If you've spent any time with John K. Samson's catalog, it will not surprise you to learn that Winnipeg's unofficial poet laureate is patient with his craft.

"I write like three songs a year," Samson says. "And every year around this time, I always think, 'OK, this is the year I'm gonna write four.' And it's always three."

Almost always, that is. In 2014, not long before Samson's beloved band the Weakerthans called it quits, Winnipeg's Contemporary Dancers tapped him to write a handful of songs for For the Turnstiles, a dance production inspired by Neil Young's 1974 album On the Beach. The commission spurred Samson to ramp up his productivity.

He wrote four songs that year.

The songs Samson contributed to For the Turnstiles eventually found their way onto his second solo album, Winter Wheat, which was released last October by the Anti- label. As Samson tells it, his work for Contemporary Dancers helped "cement the record in place." But it would be a mistake to think of Winter Wheat as Samson's "Neil Young album," because Young has always hovered at the periphery of his practice.

"He grew up not too far from where my house is now," Samson says. "We went to the same high school 25 years apart. He's kind of been a great inspiration for Winnipeg songwriters, maybe even more so than he is for people who aren't from here. I feel like I've always been in conversation with his work. I don't really write like him, but something about the uniqueness of his voice and the uniqueness of his playing has been really important for me."

In a way, Young is just another local landmark for a regionally inclined artist intent on bringing his corner of the world to life in song. Samson's themes are as universal as any pop songwriter's, but they are rooted in the reality of Winnipeg and the country that surrounds it. The dolorous characters populating Winter Wheat are pegged to proper nouns, places that actually exist or at least once did. The beleaguered academic in "Postdoc Blues" might finally "get it right" in the town of Nipigon. The titular public access station in "VPW 13 Blues" gives punks a little something to live for. And the cemetery tree in "Oldest Oak at Brookside" offers Samson a vantage from which to view a version of his local landscape unsullied by human beings.

There isn't much sentimentality in Samson's odes to home, however. The men and women Samson writes about on Winter Wheat are hooked on drugs, lost in delusional thoughts, enraptured by screens. For Samson, the specificity of setting bridges the gap between his fictional constructs and the very real and scary world in which they are consumed.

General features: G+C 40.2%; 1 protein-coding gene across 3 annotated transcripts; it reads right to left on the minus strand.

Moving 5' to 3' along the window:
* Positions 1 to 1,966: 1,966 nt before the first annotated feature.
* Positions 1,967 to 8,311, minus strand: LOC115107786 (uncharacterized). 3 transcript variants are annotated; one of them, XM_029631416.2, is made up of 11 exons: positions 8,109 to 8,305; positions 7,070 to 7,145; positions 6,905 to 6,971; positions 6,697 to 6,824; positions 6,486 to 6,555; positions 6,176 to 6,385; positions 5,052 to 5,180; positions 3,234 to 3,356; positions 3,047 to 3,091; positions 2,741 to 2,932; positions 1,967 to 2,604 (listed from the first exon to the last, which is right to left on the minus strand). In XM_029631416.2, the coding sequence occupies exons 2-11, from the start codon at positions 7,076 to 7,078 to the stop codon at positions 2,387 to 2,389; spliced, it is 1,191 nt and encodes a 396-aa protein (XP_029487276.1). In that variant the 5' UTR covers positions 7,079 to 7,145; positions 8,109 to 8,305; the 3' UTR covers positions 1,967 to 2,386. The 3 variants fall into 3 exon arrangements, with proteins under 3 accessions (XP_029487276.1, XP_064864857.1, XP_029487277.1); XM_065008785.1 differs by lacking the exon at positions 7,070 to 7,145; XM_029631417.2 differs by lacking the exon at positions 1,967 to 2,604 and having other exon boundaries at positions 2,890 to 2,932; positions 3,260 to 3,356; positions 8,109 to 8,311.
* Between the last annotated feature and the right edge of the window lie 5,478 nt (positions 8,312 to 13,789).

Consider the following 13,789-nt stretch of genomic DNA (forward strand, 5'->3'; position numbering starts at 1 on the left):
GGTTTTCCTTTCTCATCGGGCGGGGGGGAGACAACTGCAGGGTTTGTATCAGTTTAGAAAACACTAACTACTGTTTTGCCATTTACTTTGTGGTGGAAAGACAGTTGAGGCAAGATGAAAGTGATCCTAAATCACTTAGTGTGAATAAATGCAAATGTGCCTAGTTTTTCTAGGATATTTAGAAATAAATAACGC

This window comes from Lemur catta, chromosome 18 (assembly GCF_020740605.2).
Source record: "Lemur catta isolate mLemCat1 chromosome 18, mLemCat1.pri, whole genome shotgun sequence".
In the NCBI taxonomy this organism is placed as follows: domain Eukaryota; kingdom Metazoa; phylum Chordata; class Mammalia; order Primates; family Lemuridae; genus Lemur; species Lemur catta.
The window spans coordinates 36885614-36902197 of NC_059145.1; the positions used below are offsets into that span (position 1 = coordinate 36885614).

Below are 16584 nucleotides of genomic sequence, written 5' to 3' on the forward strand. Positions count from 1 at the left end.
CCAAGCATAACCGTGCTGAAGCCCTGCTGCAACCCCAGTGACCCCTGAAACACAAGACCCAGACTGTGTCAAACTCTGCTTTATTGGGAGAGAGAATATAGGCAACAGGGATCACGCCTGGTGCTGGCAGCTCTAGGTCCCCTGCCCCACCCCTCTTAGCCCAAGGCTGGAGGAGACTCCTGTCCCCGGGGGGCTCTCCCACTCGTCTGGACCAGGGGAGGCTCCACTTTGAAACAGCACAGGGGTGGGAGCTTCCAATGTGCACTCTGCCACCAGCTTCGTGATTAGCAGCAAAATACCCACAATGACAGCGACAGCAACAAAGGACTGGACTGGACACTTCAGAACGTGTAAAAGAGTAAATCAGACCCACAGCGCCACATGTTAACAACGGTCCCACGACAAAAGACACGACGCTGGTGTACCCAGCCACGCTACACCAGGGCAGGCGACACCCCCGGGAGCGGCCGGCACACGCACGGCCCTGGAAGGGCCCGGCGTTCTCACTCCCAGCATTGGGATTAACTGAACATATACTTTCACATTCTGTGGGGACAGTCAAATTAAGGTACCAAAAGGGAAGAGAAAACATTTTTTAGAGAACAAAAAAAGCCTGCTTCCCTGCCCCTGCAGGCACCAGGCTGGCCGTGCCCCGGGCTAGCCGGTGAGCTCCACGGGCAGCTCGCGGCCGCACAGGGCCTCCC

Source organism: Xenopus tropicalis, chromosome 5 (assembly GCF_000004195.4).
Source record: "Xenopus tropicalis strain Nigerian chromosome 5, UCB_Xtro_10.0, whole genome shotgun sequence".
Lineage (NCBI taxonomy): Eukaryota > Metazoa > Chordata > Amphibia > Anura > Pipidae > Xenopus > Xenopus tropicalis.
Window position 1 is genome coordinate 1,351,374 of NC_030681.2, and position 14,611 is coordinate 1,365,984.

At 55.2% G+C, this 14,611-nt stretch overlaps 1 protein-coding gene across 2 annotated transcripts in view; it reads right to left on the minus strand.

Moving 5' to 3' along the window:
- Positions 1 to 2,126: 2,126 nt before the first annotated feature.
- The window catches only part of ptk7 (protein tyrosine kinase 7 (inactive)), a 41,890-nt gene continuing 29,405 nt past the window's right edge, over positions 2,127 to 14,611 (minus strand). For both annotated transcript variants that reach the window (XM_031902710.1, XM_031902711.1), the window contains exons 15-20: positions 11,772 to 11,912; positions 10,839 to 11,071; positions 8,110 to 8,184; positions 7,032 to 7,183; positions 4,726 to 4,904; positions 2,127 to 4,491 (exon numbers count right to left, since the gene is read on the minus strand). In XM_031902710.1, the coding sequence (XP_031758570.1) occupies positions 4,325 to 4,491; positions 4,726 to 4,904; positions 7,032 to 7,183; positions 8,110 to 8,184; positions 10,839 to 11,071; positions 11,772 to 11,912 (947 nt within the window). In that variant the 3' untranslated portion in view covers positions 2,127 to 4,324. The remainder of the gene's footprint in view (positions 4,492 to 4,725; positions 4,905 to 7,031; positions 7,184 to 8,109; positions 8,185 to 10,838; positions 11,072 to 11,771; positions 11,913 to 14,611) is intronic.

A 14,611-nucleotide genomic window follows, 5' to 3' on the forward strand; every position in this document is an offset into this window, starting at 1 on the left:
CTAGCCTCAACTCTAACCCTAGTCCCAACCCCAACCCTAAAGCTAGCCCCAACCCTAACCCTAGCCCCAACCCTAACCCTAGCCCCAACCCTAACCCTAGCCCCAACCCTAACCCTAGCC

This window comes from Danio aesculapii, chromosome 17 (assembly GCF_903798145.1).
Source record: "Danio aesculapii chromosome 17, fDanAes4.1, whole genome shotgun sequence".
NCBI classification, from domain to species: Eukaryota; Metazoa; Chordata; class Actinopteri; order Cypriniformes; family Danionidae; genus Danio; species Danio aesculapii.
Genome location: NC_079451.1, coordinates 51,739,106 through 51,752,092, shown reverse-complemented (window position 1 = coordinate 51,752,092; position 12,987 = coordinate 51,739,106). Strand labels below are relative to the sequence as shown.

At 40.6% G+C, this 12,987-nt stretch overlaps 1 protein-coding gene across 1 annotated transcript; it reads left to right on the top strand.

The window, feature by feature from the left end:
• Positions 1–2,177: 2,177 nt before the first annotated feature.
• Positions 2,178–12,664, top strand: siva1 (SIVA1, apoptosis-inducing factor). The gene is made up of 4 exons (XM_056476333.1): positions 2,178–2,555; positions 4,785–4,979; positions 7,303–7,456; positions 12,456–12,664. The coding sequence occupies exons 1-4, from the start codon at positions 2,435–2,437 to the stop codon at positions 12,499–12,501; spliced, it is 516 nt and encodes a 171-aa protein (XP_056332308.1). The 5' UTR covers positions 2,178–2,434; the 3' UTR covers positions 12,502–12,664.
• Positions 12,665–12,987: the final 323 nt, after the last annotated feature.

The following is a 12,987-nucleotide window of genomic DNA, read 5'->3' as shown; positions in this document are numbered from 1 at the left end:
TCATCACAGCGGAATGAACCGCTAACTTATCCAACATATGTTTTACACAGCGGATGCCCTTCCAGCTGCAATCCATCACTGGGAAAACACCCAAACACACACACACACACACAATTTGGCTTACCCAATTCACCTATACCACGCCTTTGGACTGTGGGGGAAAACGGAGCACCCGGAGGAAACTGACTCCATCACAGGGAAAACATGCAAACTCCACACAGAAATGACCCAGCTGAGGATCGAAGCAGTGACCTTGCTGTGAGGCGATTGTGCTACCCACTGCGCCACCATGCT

"I feel like building a more detailed world is kind of what I love about reading and listening and writing," he says. "I think there's something really political about it. Truth is a political thing—seeing things for what they are. I think what I mean by that is that everything has a history. Human beings are incredibly complicated, and the way they live is incredibly complicated. And trying to include all the complications is, I think, what I'm interested in. And that to me feels political. Any kind of increase in empathy is a progressive act."

It's clear that Samson, a self-described anti-capitalist, has faith in the power of songs to improve the world at least a bit. But even though he's more than 20 years into a career as one of North America's finest songwriters, he still bristles at the idea of becoming a "capital-M Musician."

"I always want my songs to, if they can, emerge from the life I live, instead of the other way around," Samson says. "I don't want to be kind of grasping for things to write about. I want it to emerge naturally out of the community I live in and the people I encounter in it. I do feel like that's more important to me. My daily life in the community is more important to me than writing about it."

Five John K. Samson Songs for Beginners

"Anchorless"

A song so nice Samson recorded it twice, first as a member of pop-punk agitator Propagandhi, then with a brand-new Weakerthans. You can't go wrong with either version, but encountering a P.G. Wodehouse reference in the middle of a Propagandhi album is especially magical.

"Confessions of a Futon-Revolutionist"

A mid-'60s Godard feature crammed into two minutes, "Confessions of a Futon-Revolutionist" evokes the waning days of a romance fueled by revolutionary spirit and lofty ideals. If you fell in love during your senior year of college, you have probably lived this song.

"One Great City!"

It's impossible to pick one great Winnipeg song in Samson's discography, but "One Great City!" nails the begrudging love and sidelong pride we all have for home, wherever and whenever that place may be. Consider this your warm welcome to Samson's great regional project.

"When I Write My Master's Thesis"

Samson spins the refrain of Bob Dylan's "When I Paint My Masterpiece" into a sad and hilarious portrait of academic frustration and creative dehydration. It is an elegy for that dead space between an idea and the work required to bring it to life, and it is solace for anyone who's stared at a blank white page and seen deepest, darkest black.

"Quiz Night at Looky Lou's"/"Alpha Adept"

Winter Wheat's stunning centerpiece is a two-song study of delusional ideation that begins at a sports bar and ends in outer space. Samson has written dozens of great songs. These two might be his very best.

SEE IT: John K. Samson & the Winter Wheat play Doug Fir Lounge, 830 E Burnside St., on Tuesday, Jan. 24. 9 pm. $18 advance, $20 at the door. 21+.